In this case, a 58-year-old woman presented with cirrhosis, portal hypertension, myocardial infarction, and upper gastrointestinal bleeding. A 12-F long sheath was placed in the left renal vein via access to the right groin. Coaxially, an 8-F balloon guide was placed through the long sheath and tracked distally into the splenorenal shunt outflow (Figure 1 and Figure 2). Through the balloon guide, a LANTERN high-flow microcatheter was then advanced. The radiopaque distal shaft was easily visualized and helpful when tracking the catheter through the tortuosity of the varix.

Initially, 32-mm X 60-cm Ruby Coils were deployed. The larger diameter and long lengths help the coils to act as a scaffold for the foamed sclerosant. The balloon was then inflated, and the sclerosant was injected. Following injection, soft Ruby Coils were then deployed, packing densely and preventing distal migration of the sclerosing agent. After embolization, angiography was performed, which showed no contrast penetrating the coil mass, allowing us to deflate the balloon and treat the patient in a single setting (Figure 3).

1. Sabri SS, Saad WE. Balloon-occluded retrograde transvenous obliteration (BRTO): technique and intraprocedural imaging. Semin Intervent Radiol. 2011;28:303-313.

New frontiers in embolization: Fontan embolization with packing coil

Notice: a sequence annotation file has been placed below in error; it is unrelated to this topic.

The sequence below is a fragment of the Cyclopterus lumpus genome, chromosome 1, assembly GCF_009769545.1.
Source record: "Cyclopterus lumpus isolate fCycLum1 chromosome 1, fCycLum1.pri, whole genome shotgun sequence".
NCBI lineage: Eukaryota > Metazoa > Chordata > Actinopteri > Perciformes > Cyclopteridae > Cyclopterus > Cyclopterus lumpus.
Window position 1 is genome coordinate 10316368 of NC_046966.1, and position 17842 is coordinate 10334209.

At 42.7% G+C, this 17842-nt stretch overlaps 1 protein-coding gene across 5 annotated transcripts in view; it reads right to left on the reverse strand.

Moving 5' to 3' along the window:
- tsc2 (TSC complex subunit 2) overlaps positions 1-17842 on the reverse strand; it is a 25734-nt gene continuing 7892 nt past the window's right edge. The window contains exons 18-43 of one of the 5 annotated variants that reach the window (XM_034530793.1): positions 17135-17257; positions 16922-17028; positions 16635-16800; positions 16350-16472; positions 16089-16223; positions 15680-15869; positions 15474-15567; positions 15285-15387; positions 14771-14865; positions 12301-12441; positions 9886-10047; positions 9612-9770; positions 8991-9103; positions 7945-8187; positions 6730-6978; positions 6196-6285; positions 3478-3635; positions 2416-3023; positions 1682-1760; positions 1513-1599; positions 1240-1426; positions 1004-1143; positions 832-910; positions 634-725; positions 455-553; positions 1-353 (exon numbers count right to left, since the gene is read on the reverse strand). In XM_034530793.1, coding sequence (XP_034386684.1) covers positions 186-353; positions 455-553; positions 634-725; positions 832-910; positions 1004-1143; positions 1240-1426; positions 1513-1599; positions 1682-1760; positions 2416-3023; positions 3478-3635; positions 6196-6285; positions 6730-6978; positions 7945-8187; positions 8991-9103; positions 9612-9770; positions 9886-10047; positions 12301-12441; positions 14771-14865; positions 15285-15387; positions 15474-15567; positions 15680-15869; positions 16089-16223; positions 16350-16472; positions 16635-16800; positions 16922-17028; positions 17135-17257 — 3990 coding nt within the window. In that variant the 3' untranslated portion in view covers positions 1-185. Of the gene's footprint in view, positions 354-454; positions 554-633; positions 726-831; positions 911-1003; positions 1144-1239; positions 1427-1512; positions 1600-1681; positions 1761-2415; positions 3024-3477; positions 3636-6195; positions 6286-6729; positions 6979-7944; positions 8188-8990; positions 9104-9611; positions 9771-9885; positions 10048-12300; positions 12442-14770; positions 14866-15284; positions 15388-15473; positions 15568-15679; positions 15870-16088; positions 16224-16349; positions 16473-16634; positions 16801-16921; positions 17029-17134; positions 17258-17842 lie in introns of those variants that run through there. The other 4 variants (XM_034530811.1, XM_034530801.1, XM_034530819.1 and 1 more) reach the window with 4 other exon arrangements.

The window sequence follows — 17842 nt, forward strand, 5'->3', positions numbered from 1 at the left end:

Shabana Shahanavaz, MD
Assistant Professor of Pediatrics, Cardiology
Department of Pediatrics
Washington University School of
Medicine in St. Louis
St. Louis, Missouri
Disclosures: None.

Single-ventricle patients routinely develop aortopulmonary collaterals (APCs), which can influence hemodynamics. The mechanisms leading to APC development are not completely understood, but potentially occur due to angiogenic factors that are induced from hypoxemia. The presence of APCs in patients who undergo the Fontan procedure has been associated with longer duration of inotropic support, pleural drainage, ventilation, and hospital stay.

Packing Coil has been able to reduce procedure time and radiation exposure in my practice while providing better clinical results for my patients. The softness of the coil allows it to seek collateral vessels without catheterization, and the lengths (60 cm maximum length) and volume of the devices allows me to embolize these long vessel segments with just a few devices, whereas I would have traditionally used many more.

Figure 1. Angiography performed in the neoaorta shows multiple APCs.

Figure 2. Packing Coil deployed in right internal mammary artery.

Figure 3. Packing Coil was used to embolize the left internal mammary artery (one 60-cm coil and one 45-cm coil) and the branch of the left thyrocervical artery (one 15-cm coil).